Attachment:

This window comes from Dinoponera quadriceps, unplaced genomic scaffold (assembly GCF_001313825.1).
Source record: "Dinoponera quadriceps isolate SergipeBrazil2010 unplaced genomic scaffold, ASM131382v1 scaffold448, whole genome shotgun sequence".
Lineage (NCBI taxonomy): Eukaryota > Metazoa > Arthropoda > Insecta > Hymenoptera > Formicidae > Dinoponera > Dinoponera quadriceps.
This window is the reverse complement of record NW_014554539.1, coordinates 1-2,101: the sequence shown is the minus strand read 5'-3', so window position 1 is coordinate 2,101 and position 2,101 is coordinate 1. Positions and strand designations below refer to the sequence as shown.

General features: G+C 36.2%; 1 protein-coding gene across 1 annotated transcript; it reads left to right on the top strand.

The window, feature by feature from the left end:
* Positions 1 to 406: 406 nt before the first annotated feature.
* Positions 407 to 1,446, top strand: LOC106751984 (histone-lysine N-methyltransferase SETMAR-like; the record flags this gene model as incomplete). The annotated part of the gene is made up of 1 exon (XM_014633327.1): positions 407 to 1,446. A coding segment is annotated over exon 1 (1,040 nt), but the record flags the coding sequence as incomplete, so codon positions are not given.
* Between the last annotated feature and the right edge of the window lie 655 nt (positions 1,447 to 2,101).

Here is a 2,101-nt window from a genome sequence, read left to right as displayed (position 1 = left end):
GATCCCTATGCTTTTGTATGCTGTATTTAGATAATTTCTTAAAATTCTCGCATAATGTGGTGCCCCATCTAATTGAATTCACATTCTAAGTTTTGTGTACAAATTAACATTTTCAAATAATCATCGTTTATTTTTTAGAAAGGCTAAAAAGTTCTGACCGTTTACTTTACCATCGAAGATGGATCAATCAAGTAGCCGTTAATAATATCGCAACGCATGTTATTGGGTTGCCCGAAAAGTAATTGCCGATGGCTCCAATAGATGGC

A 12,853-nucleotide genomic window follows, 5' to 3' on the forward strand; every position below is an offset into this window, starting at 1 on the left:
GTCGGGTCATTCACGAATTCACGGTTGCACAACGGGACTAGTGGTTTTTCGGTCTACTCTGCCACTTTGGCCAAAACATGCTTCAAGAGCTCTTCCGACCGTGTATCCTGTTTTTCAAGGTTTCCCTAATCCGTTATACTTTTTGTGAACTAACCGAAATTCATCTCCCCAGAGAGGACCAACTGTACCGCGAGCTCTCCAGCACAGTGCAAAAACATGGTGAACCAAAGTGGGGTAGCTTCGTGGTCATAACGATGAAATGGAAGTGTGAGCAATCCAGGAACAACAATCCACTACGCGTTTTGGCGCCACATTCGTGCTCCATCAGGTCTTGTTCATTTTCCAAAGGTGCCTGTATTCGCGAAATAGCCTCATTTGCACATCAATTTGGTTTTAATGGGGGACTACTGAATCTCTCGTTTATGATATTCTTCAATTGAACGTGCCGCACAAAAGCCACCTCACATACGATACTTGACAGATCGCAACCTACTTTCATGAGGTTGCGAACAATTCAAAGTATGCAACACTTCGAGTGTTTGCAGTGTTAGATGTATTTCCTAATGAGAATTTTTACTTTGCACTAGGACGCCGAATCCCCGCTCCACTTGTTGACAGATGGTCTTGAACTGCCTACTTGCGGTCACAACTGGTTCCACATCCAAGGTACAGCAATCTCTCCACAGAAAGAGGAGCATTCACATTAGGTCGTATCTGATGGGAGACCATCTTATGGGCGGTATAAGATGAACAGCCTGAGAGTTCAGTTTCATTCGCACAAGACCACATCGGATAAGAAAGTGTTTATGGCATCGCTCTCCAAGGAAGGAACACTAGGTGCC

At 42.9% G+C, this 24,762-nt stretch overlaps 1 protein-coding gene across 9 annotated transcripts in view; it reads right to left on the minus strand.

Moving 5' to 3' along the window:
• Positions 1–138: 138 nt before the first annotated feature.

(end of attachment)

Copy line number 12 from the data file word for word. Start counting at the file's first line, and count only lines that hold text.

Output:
A 12,853-nucleotide genomic window follows, 5' to 3' on the forward strand; every position below is an offset into this window, starting at 1 on the left: